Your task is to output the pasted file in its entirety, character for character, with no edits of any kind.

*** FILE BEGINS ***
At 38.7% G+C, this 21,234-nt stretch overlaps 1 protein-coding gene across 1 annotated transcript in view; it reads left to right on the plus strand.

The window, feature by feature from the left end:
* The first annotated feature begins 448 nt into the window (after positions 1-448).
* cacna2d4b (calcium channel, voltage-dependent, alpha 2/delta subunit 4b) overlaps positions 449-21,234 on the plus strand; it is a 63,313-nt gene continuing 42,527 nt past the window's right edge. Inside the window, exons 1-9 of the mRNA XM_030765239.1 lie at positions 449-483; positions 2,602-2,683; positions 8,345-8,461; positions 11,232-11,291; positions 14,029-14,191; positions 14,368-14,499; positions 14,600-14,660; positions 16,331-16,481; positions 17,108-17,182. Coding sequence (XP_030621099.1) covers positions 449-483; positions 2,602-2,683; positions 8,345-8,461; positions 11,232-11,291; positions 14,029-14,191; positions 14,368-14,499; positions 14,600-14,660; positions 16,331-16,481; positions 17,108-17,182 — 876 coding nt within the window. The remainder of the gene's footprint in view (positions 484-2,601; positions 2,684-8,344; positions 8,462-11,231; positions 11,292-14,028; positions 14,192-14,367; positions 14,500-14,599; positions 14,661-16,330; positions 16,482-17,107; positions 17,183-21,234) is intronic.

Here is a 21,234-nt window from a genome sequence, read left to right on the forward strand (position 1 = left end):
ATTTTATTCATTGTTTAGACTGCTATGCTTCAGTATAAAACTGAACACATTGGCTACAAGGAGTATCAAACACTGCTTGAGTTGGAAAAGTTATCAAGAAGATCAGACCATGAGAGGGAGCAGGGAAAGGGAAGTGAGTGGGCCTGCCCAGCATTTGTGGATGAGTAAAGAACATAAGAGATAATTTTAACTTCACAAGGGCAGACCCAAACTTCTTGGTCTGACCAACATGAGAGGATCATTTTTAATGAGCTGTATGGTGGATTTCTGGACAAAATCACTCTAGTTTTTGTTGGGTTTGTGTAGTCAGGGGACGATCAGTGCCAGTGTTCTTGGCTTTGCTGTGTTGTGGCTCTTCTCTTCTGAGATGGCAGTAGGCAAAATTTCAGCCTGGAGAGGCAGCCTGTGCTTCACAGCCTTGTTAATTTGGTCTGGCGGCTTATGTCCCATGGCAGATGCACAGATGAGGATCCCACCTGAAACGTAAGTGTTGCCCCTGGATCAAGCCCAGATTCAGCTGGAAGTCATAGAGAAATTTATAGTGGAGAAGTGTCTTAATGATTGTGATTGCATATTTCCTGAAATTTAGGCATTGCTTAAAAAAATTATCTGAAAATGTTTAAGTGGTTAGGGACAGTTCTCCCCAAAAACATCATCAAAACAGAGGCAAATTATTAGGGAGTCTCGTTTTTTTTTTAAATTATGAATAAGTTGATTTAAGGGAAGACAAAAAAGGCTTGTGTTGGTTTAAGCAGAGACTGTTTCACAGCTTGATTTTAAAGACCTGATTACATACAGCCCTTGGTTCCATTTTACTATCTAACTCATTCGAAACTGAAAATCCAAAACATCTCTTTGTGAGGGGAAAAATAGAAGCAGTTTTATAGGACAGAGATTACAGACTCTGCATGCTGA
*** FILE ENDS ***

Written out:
At 38.7% G+C, this 21,234-nt stretch overlaps 1 protein-coding gene across 1 annotated transcript in view; it reads left to right on the plus strand.

The window, feature by feature from the left end:
* The first annotated feature begins 448 nt into the window (after positions 1-448).
* cacna2d4b (calcium channel, voltage-dependent, alpha 2/delta subunit 4b) overlaps positions 449-21,234 on the plus strand; it is a 63,313-nt gene continuing 42,527 nt past the window's right edge. Inside the window, exons 1-9 of the mRNA XM_030765239.1 lie at positions 449-483; positions 2,602-2,683; positions 8,345-8,461; positions 11,232-11,291; positions 14,029-14,191; positions 14,368-14,499; positions 14,600-14,660; positions 16,331-16,481; positions 17,108-17,182. Coding sequence (XP_030621099.1) covers positions 449-483; positions 2,602-2,683; positions 8,345-8,461; positions 11,232-11,291; positions 14,029-14,191; positions 14,368-14,499; positions 14,600-14,660; positions 16,331-16,481; positions 17,108-17,182 — 876 coding nt within the window. The remainder of the gene's footprint in view (positions 484-2,601; positions 2,684-8,344; positions 8,462-11,231; positions 11,292-14,028; positions 14,192-14,367; positions 14,500-14,599; positions 14,661-16,330; positions 16,482-17,107; positions 17,183-21,234) is intronic.

Here is a 21,234-nt window from a genome sequence, read left to right on the forward strand (position 1 = left end):
ATTTTATTCATTGTTTAGACTGCTATGCTTCAGTATAAAACTGAACACATTGGCTACAAGGAGTATCAAACACTGCTTGAGTTGGAAAAGTTATCAAGAAGATCAGACCATGAGAGGGAGCAGGGAAAGGGAAGTGAGTGGGCCTGCCCAGCATTTGTGGATGAGTAAAGAACATAAGAGATAATTTTAACTTCACAAGGGCAGACCCAAACTTCTTGGTCTGACCAACATGAGAGGATCATTTTTAATGAGCTGTATGGTGGATTTCTGGACAAAATCACTCTAGTTTTTGTTGGGTTTGTGTAGTCAGGGGACGATCAGTGCCAGTGTTCTTGGCTTTGCTGTGTTGTGGCTCTTCTCTTCTGAGATGGCAGTAGGCAAAATTTCAGCCTGGAGAGGCAGCCTGTGCTTCACAGCCTTGTTAATTTGGTCTGGCGGCTTATGTCCCATGGCAGATGCACAGATGAGGATCCCACCTGAAACGTAAGTGTTGCCCCTGGATCAAGCCCAGATTCAGCTGGAAGTCATAGAGAAATTTATAGTGGAGAAGTGTCTTAATGATTGTGATTGCATATTTCCTGAAATTTAGGCATTGCTTAAAAAAATTATCTGAAAATGTTTAAGTGGTTAGGGACAGTTCTCCCCAAAAACATCATCAAAACAGAGGCAAATTATTAGGGAGTCTCGTTTTTTTTTTAAATTATGAATAAGTTGATTTAAGGGAAGACAAAAAAGGCTTGTGTTGGTTTAAGCAGAGACTGTTTCACAGCTTGATTTTAAAGACCTGATTACATACAGCCCTTGGTTCCATTTTACTATCTAACTCATTCGAAACTGAAAATCCAAAACATCTCTTTGTGAGGGGAAAAATAGAAGCAGTTTTATAGGACAGAGATTACAGACTCTGCATGCTGA